EFG Hermes has revealed that pressure on FX will continue in 2021 as a result of thin reserve buffers and recovering domestic demands.
This is contained in its recently released report, 2021 The Year Ahead – Is The Recovery In The Price?
The company envisages that adjustment in the country’s current setting is driven primarily by its view that the country’s FX conditions are likely to remain tight in 2021.
Further noting that higher oil prices – with a USD55/bbl forecast for 2021 – would still fall short of providing the adequate liquidity needed to ease FX shortages.
According to the company, despite Nigeria’s economy facing a twin-problem of the pandemic shock and lower oil prices, it believes the country is attempting recovery with very few buffers, leaving the economy vulnerable to further shocks.
With rates depressed as they are, the country stands no chance in attracting foreign portfolio investments, which were key in easing liquidity shortages back in 2017.
What they are saying
The report notes that:
- “Inflexible currency policy leaves the system plagued with backlogs and a parallel market that is trading at a +20% premium, with the Central Bank of Nigeria (CBN) adopting a policy of reserve conservation (vehemently defending the $35 billion level).
- “Chronic fiscal problems, mostly in the form of weak revenue collection, has rendered the fiscal channel broken, with a debt service burden ratio of 80%.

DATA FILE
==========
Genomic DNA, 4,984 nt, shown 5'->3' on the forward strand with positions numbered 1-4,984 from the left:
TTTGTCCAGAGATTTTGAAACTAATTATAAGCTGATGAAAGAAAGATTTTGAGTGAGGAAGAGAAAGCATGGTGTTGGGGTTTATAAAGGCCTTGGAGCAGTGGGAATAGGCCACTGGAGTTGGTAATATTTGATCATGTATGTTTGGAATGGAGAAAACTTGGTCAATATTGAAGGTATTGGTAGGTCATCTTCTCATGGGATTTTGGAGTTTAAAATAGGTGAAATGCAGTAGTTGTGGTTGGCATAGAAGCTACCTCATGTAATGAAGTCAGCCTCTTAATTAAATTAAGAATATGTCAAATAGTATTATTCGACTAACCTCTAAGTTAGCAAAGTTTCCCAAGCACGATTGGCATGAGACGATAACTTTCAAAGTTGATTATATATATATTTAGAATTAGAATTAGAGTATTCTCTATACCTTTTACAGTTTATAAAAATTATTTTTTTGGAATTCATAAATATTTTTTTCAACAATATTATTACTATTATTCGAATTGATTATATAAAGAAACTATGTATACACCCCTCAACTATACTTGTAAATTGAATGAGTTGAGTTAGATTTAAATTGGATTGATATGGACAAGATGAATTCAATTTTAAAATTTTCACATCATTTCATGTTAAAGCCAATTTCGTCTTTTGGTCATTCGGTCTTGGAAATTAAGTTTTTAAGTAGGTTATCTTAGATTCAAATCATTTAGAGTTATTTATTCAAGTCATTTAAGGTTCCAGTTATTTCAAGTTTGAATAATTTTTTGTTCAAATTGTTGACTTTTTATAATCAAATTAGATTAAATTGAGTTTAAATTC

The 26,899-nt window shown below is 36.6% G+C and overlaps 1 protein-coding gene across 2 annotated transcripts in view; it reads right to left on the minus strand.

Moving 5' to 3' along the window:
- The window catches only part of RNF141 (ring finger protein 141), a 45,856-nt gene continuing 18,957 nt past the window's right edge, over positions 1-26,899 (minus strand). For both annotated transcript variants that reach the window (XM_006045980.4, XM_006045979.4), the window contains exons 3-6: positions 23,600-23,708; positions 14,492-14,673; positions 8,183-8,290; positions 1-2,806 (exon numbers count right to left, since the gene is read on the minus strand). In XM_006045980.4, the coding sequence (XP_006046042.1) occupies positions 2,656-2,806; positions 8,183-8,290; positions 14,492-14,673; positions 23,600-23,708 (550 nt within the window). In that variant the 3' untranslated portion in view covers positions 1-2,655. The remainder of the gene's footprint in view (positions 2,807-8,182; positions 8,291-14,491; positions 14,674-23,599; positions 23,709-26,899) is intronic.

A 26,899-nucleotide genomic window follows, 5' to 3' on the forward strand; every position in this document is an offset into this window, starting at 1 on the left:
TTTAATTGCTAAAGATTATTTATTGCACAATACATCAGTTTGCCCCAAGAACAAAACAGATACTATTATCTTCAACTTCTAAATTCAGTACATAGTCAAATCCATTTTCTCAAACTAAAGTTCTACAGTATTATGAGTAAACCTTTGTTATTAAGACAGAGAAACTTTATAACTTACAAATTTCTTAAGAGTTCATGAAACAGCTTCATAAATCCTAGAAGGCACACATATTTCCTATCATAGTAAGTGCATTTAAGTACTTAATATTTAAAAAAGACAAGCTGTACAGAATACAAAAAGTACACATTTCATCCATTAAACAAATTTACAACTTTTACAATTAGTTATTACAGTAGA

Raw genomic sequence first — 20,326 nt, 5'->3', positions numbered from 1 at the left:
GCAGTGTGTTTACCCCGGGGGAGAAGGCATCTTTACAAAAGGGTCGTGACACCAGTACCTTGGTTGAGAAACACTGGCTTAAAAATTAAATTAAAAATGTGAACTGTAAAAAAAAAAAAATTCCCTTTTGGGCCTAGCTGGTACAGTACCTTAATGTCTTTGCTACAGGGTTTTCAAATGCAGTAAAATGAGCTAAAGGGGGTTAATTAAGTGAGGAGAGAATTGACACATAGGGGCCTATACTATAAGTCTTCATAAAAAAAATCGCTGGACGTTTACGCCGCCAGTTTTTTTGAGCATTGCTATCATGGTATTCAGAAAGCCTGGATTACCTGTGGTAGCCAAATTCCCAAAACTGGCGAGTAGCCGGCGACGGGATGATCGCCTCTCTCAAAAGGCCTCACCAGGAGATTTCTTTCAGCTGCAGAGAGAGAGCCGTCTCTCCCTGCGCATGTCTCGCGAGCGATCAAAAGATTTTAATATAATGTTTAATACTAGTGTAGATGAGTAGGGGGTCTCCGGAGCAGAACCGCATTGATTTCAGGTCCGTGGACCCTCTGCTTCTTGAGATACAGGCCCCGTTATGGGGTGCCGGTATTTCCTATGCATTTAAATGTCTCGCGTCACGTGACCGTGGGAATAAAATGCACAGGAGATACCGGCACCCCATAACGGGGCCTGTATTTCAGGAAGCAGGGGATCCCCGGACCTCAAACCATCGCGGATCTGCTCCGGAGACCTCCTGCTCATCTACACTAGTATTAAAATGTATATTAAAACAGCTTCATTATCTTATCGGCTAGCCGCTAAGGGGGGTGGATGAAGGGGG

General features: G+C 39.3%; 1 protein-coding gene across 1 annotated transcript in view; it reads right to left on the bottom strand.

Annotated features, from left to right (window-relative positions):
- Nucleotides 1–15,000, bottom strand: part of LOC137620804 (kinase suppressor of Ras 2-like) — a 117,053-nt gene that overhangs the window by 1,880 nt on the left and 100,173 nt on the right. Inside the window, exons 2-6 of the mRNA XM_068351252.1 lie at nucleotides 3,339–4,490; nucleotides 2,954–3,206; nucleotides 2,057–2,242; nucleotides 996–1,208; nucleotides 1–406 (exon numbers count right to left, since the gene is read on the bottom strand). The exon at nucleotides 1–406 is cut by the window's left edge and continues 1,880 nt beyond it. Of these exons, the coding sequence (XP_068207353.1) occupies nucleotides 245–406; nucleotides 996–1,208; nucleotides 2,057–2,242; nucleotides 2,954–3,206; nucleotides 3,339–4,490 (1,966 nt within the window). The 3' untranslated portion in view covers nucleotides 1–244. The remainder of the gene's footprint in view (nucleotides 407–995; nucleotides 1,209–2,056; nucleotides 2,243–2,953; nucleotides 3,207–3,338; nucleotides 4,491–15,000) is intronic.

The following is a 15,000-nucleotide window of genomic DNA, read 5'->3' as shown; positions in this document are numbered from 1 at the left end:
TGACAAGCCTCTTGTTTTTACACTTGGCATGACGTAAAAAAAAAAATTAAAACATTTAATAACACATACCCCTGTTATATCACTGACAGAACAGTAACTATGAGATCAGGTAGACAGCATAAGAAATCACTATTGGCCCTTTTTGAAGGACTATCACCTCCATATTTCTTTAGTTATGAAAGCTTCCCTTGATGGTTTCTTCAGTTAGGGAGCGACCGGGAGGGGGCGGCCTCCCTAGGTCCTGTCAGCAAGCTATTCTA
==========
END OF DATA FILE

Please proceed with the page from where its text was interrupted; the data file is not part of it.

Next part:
- “The country’s macro position has been further complicated by the absence of major reform initiatives by the government, as a result, depriving it of much-needed financial support. Out of a $6.9 billion package, the country only received $3.4 billion from the IMF, with USD3.5bn from the World Bank and African Development Bank.”
What EFG Hermes is advising
- The report acknowledges that the government has taken certain steps to reform the economy, including de-regulation of fuel prices, and the devaluation of currency by the CBN a couple of times. However, outcomes differ from forecasts, further exposing the economy to highly vulnerable external shocks.
- The company sees the current policy mix of high inflation, highly depressed rates, overvalued official exchange rate and various monetary policy regulations (mostly on banks’ liquidity) as highly unsustainable, contending that something must be done this year.
- The company, therefore, asserts that interest rates has to be the target and should jack up from their current near-zero level.
- The recently approved $1.5 billion loan from the World Bank, as well as a potential Eurobond issuance, are likely to ease short-term FX pressures. Nevertheless, these funds are unlikely to be a game changer and FX pressure would fundamentally require authorities to continue with import controls and an overall tight monetary policy.